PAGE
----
The highlight of Saturday was the evening entertainment. First we were treated to a sumptuous hog-roast and several glasses of wine before an excellent lecture by the legend that is Martin Garner on being the best birder that you can be. After this we retired to the pub for another session of drinks. The craic here rivalled the Scillonian and spending time here chatting birds with a good group of mates was one of the highlights of my year! I was also privileged to have a ten minute chat with Martin Garner, a humble and down to earth guy as helpful and inspirational as anyone I've ever met! This rounded off a great evening and gave me a few great ideas for future birding trips.

Sunday 8th September

Another quiet day with the weather conspiring to produce few birds either on land or on the sea. Most of the morning was spent attempting to relocated a Lesser Golden Plover which was heard calling in flight by Adam Hutt over Westmere Farm. Despite our best efforts the search failed however we did locate a cool partially leucistic Golden Plover with white primary flashes reminiscent of a Great Skua! After checking Kilnsea wetlands where I got nice views of Curlew Sandpiper, I headed back to the Warren to pack up. Here I met Dave who informed me of some discussion about a possible Baltic Gull in the area. After some inquiry we learned that the bird was infront of the Kilnsea Wetlands hide so headed back up there to view it. The bird was showing excellently when we arrived in the hide and was being carefully studied by Adam, Martin and Pete. Structurally it seemed bang on and most of the plumage seemed to be a fairly close match to the expected for juvenile BALTIC GULL. I have almost no clue about the finer points of identification of fuscus type Lesser-Black Backs and the bird is still under discussion but it was great to learn from Martin in the field. There is also the possibility that one day in the not too distant future this could potentially be an armchair tick.

The gull provided a nice end to an incredible trip and shortly after watching it I was heading home cramped up in Alex's car with Zac, Matt and Chris. Overall the quality of birds may not have been as high as hoped for but I still managed one lifer in the form of Common Rosefinch. More importantly I made some new friends, met some great people, saw some great birds and learned a huge amount! I also really took to the pace of birding at Spurn and could only liken the feel of the place to birding on Scilly. I plan to make another visit to the obs in the coming weeks and in the long term I hope to one day own a caravan at Spurn. Hopefully the legacy of this trip will be long-lasting and it will prove to be the beginning of a new chapter in my birding life.

Tuesday, 3 September 2013

Lesser Scaup: 300 and counting

Eclipse drake Lesser Scaup, Pennington Flash

Eclipse drake Lesser Scaup, Pennington Flash

Eclipse drake Lesser Scaup, Pennington Flash

My main aim this year in terms of birding, has been to drag my rather pitiful British list over the 300 barrier into a state of semi-respectability. This quest has been going somewhat better than planned and Saturday's unexpected Stilt Sandpiper took me to 299 for Britain, one away from the magic 300. I had figured my 300th tick would therefore come during my trip to Spurn for the Migration Festival and the end of this week so I was pleasantly surprised yesterday evening when news came through of an eclipse drake Lesser Scaup at Pennington Flash in my home county of Greater Manchester. Greater Manchester is one of the worst counties in the country for rarities so for something that I needed to turn up when I was one away from my target was unexpected to say the least! I immediately texted Scott to try and arrange a quick twitch but he was stuck in work so I had to settle for a lift in the morning with my Grandma. A nervous wait followed overnight but as dusk approached the bird was reported as fairly settled so I was optimistic about my chances of connecting.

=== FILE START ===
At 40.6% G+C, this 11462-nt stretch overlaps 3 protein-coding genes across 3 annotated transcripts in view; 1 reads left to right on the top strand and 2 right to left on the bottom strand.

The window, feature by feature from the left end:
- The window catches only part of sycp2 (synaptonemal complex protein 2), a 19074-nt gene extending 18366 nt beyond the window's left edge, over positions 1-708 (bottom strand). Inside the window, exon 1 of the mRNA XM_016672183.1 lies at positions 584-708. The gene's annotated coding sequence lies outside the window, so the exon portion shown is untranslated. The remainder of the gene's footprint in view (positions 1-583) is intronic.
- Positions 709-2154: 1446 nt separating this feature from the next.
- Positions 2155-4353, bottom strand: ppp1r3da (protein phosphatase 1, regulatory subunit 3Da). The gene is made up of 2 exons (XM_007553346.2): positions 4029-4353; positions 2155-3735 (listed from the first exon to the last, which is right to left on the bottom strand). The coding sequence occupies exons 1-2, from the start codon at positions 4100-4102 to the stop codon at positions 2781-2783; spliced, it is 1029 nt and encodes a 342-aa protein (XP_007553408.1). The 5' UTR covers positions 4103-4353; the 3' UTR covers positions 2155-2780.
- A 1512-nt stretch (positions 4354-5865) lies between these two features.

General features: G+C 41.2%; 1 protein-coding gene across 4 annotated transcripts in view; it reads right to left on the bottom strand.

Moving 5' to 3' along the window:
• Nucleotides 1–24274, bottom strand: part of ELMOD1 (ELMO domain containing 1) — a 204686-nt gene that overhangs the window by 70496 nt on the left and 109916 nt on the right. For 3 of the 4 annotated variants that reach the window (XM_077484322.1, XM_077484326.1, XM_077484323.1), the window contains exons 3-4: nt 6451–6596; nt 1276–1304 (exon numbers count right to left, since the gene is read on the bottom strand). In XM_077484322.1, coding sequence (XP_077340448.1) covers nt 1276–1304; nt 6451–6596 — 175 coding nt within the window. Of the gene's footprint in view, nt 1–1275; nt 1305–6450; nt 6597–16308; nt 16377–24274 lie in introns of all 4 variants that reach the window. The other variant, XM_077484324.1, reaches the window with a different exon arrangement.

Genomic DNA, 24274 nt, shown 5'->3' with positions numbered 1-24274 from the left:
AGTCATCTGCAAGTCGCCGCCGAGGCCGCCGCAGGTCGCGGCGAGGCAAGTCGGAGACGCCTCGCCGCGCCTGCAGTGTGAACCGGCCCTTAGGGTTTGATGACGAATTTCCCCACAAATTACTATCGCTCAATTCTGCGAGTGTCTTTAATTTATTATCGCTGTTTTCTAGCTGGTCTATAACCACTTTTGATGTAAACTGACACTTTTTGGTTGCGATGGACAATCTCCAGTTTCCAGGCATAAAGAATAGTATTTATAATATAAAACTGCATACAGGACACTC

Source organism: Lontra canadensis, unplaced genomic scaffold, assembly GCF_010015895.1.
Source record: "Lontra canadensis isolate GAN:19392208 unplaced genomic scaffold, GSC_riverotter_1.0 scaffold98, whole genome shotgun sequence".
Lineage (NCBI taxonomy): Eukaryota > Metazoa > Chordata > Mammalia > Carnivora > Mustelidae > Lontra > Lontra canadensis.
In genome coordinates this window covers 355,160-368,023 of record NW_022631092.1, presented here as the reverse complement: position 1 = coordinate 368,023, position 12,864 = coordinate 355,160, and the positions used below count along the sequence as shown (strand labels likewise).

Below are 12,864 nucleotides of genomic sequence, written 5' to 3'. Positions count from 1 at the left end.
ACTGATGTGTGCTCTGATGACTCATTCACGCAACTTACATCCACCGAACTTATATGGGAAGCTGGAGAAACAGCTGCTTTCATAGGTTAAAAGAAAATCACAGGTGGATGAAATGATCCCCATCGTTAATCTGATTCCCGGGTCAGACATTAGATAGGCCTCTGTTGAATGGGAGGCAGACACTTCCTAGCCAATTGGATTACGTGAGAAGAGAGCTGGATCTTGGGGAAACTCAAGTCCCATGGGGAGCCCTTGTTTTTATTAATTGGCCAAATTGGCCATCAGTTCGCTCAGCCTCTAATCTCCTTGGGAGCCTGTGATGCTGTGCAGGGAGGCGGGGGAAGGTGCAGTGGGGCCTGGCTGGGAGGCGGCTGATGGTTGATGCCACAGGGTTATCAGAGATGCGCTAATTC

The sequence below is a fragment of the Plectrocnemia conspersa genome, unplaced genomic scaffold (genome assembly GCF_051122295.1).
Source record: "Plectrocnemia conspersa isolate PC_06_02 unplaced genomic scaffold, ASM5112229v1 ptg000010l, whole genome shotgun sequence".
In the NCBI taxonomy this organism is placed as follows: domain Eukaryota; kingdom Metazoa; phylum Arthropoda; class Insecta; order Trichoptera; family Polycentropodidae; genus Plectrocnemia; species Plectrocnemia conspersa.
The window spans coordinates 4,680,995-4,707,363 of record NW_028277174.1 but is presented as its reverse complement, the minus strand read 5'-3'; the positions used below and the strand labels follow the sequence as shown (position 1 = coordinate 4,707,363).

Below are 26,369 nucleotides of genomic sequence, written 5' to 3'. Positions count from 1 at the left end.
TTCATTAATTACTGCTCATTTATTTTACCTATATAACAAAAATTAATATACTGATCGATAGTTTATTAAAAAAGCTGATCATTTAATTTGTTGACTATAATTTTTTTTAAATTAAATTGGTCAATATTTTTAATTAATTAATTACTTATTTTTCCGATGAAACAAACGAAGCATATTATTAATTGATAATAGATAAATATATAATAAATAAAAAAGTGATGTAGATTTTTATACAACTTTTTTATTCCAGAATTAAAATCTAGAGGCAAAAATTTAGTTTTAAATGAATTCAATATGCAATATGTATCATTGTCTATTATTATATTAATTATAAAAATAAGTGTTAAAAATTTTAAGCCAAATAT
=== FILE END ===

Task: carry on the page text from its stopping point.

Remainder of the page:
As soon as I awoke this morning I checked the news services and the Manchester birding forum but no reports had come through. Slightly worried, I sent a text to county recorder Ian Mckerchar who confirmed that the bird had not yet been reported but reassured me that it was unlikely to have moved on given its current state of moult. I was picked up by Grandma around 09.30 and after a quick detour to Chorlton to pick up my little cousins, Joe and Dan, and their mum Gemma we were on the road to Pennington. On route I was informed by Pete Hines that the bird was still present at 07.00 and this lifted my spirits greatly, 300 was in my grasp! Upon arrival at the site Grandma dropped me at the far end of the car park and I headed off round the south end of the flash while the others went to Horrocks Hide.

I quickly reached the East Bay and quickly began to scan the assembled masses of Tufted Duck with no success. I was starting to get a little desperate when I picked up a distant drake duck steaming towards me from the direction of the Yacht Club. The bird was head on and distant but appeared to be pale mantled and the black on the nail of the bill was very restricted. At this point another birder who had been searching for the Scaup arrived and I informed him of the bird I was watching. After having a look through my scope, he agreed with my suspicions and we waited for the bird to approach. After a couple of minutes the bird arrived in the East Bay and promptly turned side on revealing a pale mantle with visible vermaculations. BOOM! LESSER SCAUP, my 300th bird in Britain. The bird continued to approach closer settling with the Tufties at a distance of 50-100 yards. Here it gave great views, allowing me to capture a series of decent record shots, before promptly falling asleep. The bird was pretty similar in size and structure to the accompanying Tufties with a visibly more rounded head. A few more birders arrived and I helped them to connect before spending a while watching the bird and revelling in the glow of finally breaking the 300 barrier! Some have said that its a fairly dull/drossy bird for my 300th but Lesser Scaup is a species I've long been chasing and reaching 300 in my usually dire home county brought a little more gloss to the occasion.